Tuesday 22 December 2015

I feel freeeeeeeeee!

Here's a post I put on my Facebook page today, following yesterday's 'confession': It's amazing how liberated I feel now I understand it. One of the good things to come out of my son's eating disorder (and my battle to help him overcome it) is that it helped me understand mental health problems, raise awareness of them and recognise that stuff I'd battled with on a personal level for decades and felt 'weak' about and 'to blame' wasn't my fault, just as it's not my fault that my eyes are blue. The sense of liberation, the more I accept all of this, is truly incredible. I have also been very fortunate to have excellent support from NHS mental health services over the past 18 months, on and off.

You see I was always a very strong person in the sense that I always fought for what I felt was right. I was very strong-willed, from a very early age, right from the time I decided to walk out of nursery school because I didn't like it (thankfully somebody found little three-year-old me walking down the road and brought me back).

So the episodes in my life when I've dipped deep into what I now know was depression and anxiety, starting with a particularly nasty and lengthy episode when I was about 15 years of age, puzzled me. Because here I was, essentially a very strong willed person, and yet seemingly so incredibly weak that I'd ended up in this mess, unable to find a way out. Not surprisingly, I used to punish myself about it and feel I'd failed massively, and that I wasn't this strong person, I was a total fake.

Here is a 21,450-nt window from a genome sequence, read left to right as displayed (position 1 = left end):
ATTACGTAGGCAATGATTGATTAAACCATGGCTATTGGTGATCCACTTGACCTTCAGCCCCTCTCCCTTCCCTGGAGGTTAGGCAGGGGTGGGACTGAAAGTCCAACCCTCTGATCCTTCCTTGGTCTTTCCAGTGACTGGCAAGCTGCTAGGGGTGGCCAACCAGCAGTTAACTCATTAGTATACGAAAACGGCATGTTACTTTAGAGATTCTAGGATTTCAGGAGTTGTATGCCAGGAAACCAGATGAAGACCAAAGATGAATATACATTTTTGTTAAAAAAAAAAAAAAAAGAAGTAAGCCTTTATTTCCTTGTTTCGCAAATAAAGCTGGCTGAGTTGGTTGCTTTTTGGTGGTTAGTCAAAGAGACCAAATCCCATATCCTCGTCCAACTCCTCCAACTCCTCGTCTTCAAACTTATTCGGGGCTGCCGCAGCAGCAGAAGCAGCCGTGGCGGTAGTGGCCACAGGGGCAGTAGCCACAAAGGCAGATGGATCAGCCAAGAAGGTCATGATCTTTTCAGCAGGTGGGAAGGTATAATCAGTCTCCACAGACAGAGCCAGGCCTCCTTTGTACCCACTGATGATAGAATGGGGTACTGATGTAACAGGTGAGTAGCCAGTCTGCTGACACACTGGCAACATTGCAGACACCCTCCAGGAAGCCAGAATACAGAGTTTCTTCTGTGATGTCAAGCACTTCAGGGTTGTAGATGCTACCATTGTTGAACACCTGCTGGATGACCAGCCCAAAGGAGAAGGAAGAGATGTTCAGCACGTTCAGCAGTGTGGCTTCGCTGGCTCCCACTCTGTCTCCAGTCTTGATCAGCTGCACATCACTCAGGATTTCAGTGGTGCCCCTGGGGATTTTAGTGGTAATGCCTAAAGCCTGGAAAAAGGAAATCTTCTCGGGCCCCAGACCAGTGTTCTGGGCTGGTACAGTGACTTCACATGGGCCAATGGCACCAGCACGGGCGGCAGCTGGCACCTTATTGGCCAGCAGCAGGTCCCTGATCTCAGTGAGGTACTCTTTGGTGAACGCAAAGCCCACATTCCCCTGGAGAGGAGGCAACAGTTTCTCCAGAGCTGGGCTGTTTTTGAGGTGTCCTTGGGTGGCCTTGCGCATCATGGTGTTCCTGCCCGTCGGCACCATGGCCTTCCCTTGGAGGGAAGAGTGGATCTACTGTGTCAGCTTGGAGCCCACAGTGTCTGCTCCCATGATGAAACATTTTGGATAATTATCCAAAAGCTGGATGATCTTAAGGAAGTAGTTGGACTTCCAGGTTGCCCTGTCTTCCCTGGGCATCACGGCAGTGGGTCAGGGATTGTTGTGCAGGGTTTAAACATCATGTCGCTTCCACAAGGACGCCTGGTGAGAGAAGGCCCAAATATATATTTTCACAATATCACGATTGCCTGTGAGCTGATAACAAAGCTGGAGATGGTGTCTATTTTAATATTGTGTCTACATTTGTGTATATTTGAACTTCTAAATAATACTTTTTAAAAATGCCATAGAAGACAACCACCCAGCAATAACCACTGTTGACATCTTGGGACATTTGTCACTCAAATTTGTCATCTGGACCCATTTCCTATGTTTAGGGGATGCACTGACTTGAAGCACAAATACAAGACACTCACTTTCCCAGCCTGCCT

But now I know that far from being weak during these episodes I was actually extremely strong, especially as on each occasion I managed to pull myself through by one method or another, not always the most healthy methods, but sometimes, unknowingly, they were. Lately, I've had excellent support from the NHS mental health services, been able to draw on the knowledge I already have as a result of my son's eating disorder, and obtain some exceptionally useful self-help books and articles, thanks to the Internet, all of which have led to a greater understanding of why I have felt like I have on occasions over the years.

I also recently read Ruby Wax's book Sane New World which gave a superb insight into her own struggles with mental health and offered some useful, easy to understand CBT and mindfulness tools. I am so pleased that, increasingly, mental health issues are coming out of the closet. They are no longer brushed under the carpet, are taboo or something to be ashamed of.

So not only is it incredibly liberating to be able to understand all of this and accept it for what it is, not for what it isn't, it's just really nice to know that I always was a strong person even when I felt convinced and disgusted that I was weak.

And this is really, really good to know.

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